But Joseph Brodsky said that, “It is poetry that is gained in translation,” suggesting that translation can be a creative, transformative act.
When it comes to choice, we have far more to gain than to lose by engaging in the many translations of the narratives. Instead of replacing one story with another, we can learn from and revel in the many versions that exist and the many that have yet to be written.
No matter where we’re from and what your narrative is, we all have a responsibility to open ourselves up to a wider array of what choice can do, and what it can represent. And this does not lead to a paralyzing moral relativism.
Rather, it teaches us when and how to act. It brings us that much closer to realizing the full potential of choice, to inspiring the hope and achieving the freedom that choice promises but doesn’t always deliver.
If we learn to speak to one another, albeit through translation, then we can begin to see choice in all its strangeness, complexity and compelling beauty.
BRUNO GIUSSANI: Thank you. Sheena, there is a detail about your biography that we have not written in the program book. But by now it’s evident to everyone in this room. You’re blind. And I guess one of the questions on everybody’s mind is: How does that influence your study of choosing because that’s an activity that for most people is associated with visual inputs like aesthetics and color and so on?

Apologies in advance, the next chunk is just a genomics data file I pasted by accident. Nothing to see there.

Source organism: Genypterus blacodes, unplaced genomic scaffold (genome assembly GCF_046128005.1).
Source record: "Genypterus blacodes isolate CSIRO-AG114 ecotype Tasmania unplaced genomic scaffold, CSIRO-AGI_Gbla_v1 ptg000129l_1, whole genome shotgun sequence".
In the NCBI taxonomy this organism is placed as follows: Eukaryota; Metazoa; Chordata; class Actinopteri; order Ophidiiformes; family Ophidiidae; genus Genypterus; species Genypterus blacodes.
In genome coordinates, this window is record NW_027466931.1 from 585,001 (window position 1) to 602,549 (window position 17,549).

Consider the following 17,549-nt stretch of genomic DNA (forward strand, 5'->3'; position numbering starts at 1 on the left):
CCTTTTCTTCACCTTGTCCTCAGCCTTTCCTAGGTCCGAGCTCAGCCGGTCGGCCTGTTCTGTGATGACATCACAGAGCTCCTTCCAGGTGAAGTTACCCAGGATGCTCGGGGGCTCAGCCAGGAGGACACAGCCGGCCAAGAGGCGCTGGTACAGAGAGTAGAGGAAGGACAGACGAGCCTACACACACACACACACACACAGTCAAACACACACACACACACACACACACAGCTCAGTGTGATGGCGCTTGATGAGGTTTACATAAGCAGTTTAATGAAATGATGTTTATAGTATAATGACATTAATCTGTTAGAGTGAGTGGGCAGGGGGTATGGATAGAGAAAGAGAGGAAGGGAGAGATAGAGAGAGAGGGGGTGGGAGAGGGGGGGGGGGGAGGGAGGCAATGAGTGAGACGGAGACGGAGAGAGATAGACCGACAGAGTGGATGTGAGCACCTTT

SHEENA IYENGAR: Well, it’s funny that you should ask that because one of the things that’s interesting about being blind is you actually get a different vantage point when you observe the way sighted people make choices.
And as you just mentioned, there’s lots of choices out there that are very visual these days. Yeah, I — as you would expect — get pretty frustrated by choices like what nail polish to put on because I have to rely on what other people suggest. And I can’t decide.
And so one time I was in a beauty salon, and I was trying to decide between two very light shades of pink. And one was called “Ballet Slippers.” And the other one was called “Adorable.”
And so I asked these two ladies, and the one lady told me, “Well, you should definitely wear ‘Ballet Slippers.'”
“Well, what does it look like?”
“Well, it’s a very elegant shade of pink.”
The other lady tells me to wear “Adorable.”
“What does it look like?”
“It’s a glamorous shade of pink.”
And so I asked them, “Well, how do I tell them apart? What’s different about them?”
And they said, “Well, one is elegant, the other one’s glamorous.”
Okay, we got that. And the only thing they had consensus on: well, if I could see them, I would clearly be able to tell them apart. And what I wondered was whether they were being affected by the name or the content of the color, so I decided to do a little experiment.
So I brought these two bottles of nail polish into the laboratory, and I stripped the labels off. And I brought women into the laboratory, and I asked them, “Which one would you pick?” 50% of the women accused me of playing a trick, of putting the same color nail polish in both those bottles.
At which point you start to wonder who the trick’s really played on. Now, of the women that could tell them apart, when the labels were off, they picked “Adorable,” and when the labels were on, they picked “Ballet Slippers.”
So as far as I can tell, a rose by any other name probably does look different and maybe even smells different.
BRUNO GIUSSANI: Thank you. Sheena Iyengar. Thank you Sheena.
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